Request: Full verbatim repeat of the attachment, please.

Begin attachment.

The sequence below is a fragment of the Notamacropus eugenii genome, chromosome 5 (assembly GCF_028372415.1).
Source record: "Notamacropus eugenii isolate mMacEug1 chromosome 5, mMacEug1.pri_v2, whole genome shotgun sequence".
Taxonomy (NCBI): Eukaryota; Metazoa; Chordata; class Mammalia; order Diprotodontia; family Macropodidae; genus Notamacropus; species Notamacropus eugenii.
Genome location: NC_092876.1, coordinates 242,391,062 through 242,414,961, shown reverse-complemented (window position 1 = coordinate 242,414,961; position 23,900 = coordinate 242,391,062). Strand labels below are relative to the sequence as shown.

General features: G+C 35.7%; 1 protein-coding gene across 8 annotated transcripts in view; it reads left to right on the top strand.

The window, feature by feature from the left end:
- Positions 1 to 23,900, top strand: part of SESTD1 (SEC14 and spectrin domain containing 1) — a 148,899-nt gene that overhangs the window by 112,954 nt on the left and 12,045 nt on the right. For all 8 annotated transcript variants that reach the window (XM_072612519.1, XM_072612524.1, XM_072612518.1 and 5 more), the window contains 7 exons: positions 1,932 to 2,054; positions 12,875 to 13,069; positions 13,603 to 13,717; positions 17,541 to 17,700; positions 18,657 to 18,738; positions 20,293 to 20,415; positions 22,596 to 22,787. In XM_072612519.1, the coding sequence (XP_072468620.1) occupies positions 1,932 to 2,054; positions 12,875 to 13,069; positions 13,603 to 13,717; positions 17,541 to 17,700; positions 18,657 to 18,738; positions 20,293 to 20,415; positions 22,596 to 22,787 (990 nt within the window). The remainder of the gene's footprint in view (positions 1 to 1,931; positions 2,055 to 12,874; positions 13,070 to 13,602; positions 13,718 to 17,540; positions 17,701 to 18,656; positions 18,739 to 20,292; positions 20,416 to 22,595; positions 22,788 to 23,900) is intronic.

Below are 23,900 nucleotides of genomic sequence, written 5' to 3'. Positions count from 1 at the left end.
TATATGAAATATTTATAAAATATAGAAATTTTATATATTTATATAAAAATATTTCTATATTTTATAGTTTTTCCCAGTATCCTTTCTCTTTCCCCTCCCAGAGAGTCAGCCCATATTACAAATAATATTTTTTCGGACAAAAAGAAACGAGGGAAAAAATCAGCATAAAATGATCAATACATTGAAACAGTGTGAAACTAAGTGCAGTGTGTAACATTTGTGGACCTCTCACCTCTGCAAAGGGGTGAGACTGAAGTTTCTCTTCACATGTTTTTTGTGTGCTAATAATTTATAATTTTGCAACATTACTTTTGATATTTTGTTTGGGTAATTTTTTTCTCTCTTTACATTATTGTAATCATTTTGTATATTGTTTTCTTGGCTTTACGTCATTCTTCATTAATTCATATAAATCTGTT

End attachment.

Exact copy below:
The sequence below is a fragment of the Notamacropus eugenii genome, chromosome 5 (assembly GCF_028372415.1).
Source record: "Notamacropus eugenii isolate mMacEug1 chromosome 5, mMacEug1.pri_v2, whole genome shotgun sequence".
Taxonomy (NCBI): Eukaryota; Metazoa; Chordata; class Mammalia; order Diprotodontia; family Macropodidae; genus Notamacropus; species Notamacropus eugenii.
Genome location: NC_092876.1, coordinates 242,391,062 through 242,414,961, shown reverse-complemented (window position 1 = coordinate 242,414,961; position 23,900 = coordinate 242,391,062). Strand labels below are relative to the sequence as shown.

General features: G+C 35.7%; 1 protein-coding gene across 8 annotated transcripts in view; it reads left to right on the top strand.

The window, feature by feature from the left end:
- Positions 1 to 23,900, top strand: part of SESTD1 (SEC14 and spectrin domain containing 1) — a 148,899-nt gene that overhangs the window by 112,954 nt on the left and 12,045 nt on the right. For all 8 annotated transcript variants that reach the window (XM_072612519.1, XM_072612524.1, XM_072612518.1 and 5 more), the window contains 7 exons: positions 1,932 to 2,054; positions 12,875 to 13,069; positions 13,603 to 13,717; positions 17,541 to 17,700; positions 18,657 to 18,738; positions 20,293 to 20,415; positions 22,596 to 22,787. In XM_072612519.1, the coding sequence (XP_072468620.1) occupies positions 1,932 to 2,054; positions 12,875 to 13,069; positions 13,603 to 13,717; positions 17,541 to 17,700; positions 18,657 to 18,738; positions 20,293 to 20,415; positions 22,596 to 22,787 (990 nt within the window). The remainder of the gene's footprint in view (positions 1 to 1,931; positions 2,055 to 12,874; positions 13,070 to 13,602; positions 13,718 to 17,540; positions 17,701 to 18,656; positions 18,739 to 20,292; positions 20,416 to 22,595; positions 22,788 to 23,900) is intronic.

Below are 23,900 nucleotides of genomic sequence, written 5' to 3'. Positions count from 1 at the left end.
TATATGAAATATTTATAAAATATAGAAATTTTATATATTTATATAAAAATATTTCTATATTTTATAGTTTTTCCCAGTATCCTTTCTCTTTCCCCTCCCAGAGAGTCAGCCCATATTACAAATAATATTTTTTCGGACAAAAAGAAACGAGGGAAAAAATCAGCATAAAATGATCAATACATTGAAACAGTGTGAAACTAAGTGCAGTGTGTAACATTTGTGGACCTCTCACCTCTGCAAAGGGGTGAGACTGAAGTTTCTCTTCACATGTTTTTTGTGTGCTAATAATTTATAATTTTGCAACATTACTTTTGATATTTTGTTTGGGTAATTTTTTTCTCTCTTTACATTATTGTAATCATTTTGTATATTGTTTTCTTGGCTTTACGTCATTCTTCATTAATTCATATAAATCTGTT